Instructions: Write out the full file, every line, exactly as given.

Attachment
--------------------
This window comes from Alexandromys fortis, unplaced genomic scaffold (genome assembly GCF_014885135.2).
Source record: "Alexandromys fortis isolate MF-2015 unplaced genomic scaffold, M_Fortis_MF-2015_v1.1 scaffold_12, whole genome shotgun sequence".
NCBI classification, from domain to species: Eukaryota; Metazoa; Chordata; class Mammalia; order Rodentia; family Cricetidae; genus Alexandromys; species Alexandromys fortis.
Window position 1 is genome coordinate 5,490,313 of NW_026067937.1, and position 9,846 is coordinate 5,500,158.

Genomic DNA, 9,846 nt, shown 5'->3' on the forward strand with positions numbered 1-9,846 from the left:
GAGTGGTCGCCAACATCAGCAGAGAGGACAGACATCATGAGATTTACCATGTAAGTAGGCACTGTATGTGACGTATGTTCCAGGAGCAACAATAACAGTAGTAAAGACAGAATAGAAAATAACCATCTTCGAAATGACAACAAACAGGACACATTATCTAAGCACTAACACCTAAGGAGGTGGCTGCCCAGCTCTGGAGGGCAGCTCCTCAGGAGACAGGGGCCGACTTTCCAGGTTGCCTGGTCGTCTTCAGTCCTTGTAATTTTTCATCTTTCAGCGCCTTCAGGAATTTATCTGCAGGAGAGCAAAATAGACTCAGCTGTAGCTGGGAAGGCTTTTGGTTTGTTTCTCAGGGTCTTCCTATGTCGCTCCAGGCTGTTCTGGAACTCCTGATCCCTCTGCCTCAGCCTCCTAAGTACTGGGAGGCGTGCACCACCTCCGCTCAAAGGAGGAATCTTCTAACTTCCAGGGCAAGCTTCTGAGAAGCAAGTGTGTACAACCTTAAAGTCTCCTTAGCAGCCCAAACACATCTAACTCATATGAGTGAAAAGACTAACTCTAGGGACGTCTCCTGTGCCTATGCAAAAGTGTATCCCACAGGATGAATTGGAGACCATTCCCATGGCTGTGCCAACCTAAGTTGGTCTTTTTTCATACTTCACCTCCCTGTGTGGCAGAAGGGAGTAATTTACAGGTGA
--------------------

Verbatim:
This window comes from Alexandromys fortis, unplaced genomic scaffold (genome assembly GCF_014885135.2).
Source record: "Alexandromys fortis isolate MF-2015 unplaced genomic scaffold, M_Fortis_MF-2015_v1.1 scaffold_12, whole genome shotgun sequence".
NCBI classification, from domain to species: Eukaryota; Metazoa; Chordata; class Mammalia; order Rodentia; family Cricetidae; genus Alexandromys; species Alexandromys fortis.
Window position 1 is genome coordinate 5,490,313 of NW_026067937.1, and position 9,846 is coordinate 5,500,158.

Genomic DNA, 9,846 nt, shown 5'->3' on the forward strand with positions numbered 1-9,846 from the left:
GAGTGGTCGCCAACATCAGCAGAGAGGACAGACATCATGAGATTTACCATGTAAGTAGGCACTGTATGTGACGTATGTTCCAGGAGCAACAATAACAGTAGTAAAGACAGAATAGAAAATAACCATCTTCGAAATGACAACAAACAGGACACATTATCTAAGCACTAACACCTAAGGAGGTGGCTGCCCAGCTCTGGAGGGCAGCTCCTCAGGAGACAGGGGCCGACTTTCCAGGTTGCCTGGTCGTCTTCAGTCCTTGTAATTTTTCATCTTTCAGCGCCTTCAGGAATTTATCTGCAGGAGAGCAAAATAGACTCAGCTGTAGCTGGGAAGGCTTTTGGTTTGTTTCTCAGGGTCTTCCTATGTCGCTCCAGGCTGTTCTGGAACTCCTGATCCCTCTGCCTCAGCCTCCTAAGTACTGGGAGGCGTGCACCACCTCCGCTCAAAGGAGGAATCTTCTAACTTCCAGGGCAAGCTTCTGAGAAGCAAGTGTGTACAACCTTAAAGTCTCCTTAGCAGCCCAAACACATCTAACTCATATGAGTGAAAAGACTAACTCTAGGGACGTCTCCTGTGCCTATGCAAAAGTGTATCCCACAGGATGAATTGGAGACCATTCCCATGGCTGTGCCAACCTAAGTTGGTCTTTTTTCATACTTCACCTCCCTGTGTGGCAGAAGGGAGTAATTTACAGGTGA